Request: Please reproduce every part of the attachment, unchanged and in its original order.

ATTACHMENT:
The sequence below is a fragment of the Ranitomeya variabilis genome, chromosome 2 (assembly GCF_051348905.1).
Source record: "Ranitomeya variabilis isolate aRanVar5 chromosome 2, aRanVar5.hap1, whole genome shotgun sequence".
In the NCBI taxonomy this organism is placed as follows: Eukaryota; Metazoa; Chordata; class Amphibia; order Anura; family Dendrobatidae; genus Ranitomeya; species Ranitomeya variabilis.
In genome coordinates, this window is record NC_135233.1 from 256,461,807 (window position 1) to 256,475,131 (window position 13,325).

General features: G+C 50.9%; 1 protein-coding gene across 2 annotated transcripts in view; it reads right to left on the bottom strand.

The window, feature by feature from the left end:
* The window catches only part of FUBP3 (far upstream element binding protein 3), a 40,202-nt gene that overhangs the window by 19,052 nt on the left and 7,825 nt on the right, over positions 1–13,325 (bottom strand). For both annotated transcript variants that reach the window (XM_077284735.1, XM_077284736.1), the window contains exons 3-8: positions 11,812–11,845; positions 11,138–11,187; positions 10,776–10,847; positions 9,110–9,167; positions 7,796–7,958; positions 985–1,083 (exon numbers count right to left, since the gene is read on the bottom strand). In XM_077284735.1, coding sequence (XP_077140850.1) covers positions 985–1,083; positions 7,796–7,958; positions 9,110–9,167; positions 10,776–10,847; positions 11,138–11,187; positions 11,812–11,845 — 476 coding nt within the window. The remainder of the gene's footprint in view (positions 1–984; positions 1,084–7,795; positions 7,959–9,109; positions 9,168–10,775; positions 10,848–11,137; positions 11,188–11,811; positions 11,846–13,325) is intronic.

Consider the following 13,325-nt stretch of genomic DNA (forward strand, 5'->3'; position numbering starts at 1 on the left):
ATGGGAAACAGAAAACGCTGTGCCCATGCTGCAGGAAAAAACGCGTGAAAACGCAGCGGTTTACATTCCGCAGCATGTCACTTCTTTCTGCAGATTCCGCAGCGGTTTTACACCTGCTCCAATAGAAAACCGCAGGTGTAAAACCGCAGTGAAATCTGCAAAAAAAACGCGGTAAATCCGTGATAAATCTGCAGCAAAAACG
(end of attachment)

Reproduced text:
The sequence below is a fragment of the Ranitomeya variabilis genome, chromosome 2 (assembly GCF_051348905.1).
Source record: "Ranitomeya variabilis isolate aRanVar5 chromosome 2, aRanVar5.hap1, whole genome shotgun sequence".
In the NCBI taxonomy this organism is placed as follows: Eukaryota; Metazoa; Chordata; class Amphibia; order Anura; family Dendrobatidae; genus Ranitomeya; species Ranitomeya variabilis.
In genome coordinates, this window is record NC_135233.1 from 256,461,807 (window position 1) to 256,475,131 (window position 13,325).

General features: G+C 50.9%; 1 protein-coding gene across 2 annotated transcripts in view; it reads right to left on the bottom strand.

The window, feature by feature from the left end:
* The window catches only part of FUBP3 (far upstream element binding protein 3), a 40,202-nt gene that overhangs the window by 19,052 nt on the left and 7,825 nt on the right, over positions 1–13,325 (bottom strand). For both annotated transcript variants that reach the window (XM_077284735.1, XM_077284736.1), the window contains exons 3-8: positions 11,812–11,845; positions 11,138–11,187; positions 10,776–10,847; positions 9,110–9,167; positions 7,796–7,958; positions 985–1,083 (exon numbers count right to left, since the gene is read on the bottom strand). In XM_077284735.1, coding sequence (XP_077140850.1) covers positions 985–1,083; positions 7,796–7,958; positions 9,110–9,167; positions 10,776–10,847; positions 11,138–11,187; positions 11,812–11,845 — 476 coding nt within the window. The remainder of the gene's footprint in view (positions 1–984; positions 1,084–7,795; positions 7,959–9,109; positions 9,168–10,775; positions 10,848–11,137; positions 11,188–11,811; positions 11,846–13,325) is intronic.

Consider the following 13,325-nt stretch of genomic DNA (forward strand, 5'->3'; position numbering starts at 1 on the left):
ATGGGAAACAGAAAACGCTGTGCCCATGCTGCAGGAAAAAACGCGTGAAAACGCAGCGGTTTACATTCCGCAGCATGTCACTTCTTTCTGCAGATTCCGCAGCGGTTTTACACCTGCTCCAATAGAAAACCGCAGGTGTAAAACCGCAGTGAAATCTGCAAAAAAAACGCGGTAAATCCGTGATAAATCTGCAGCAAAAACG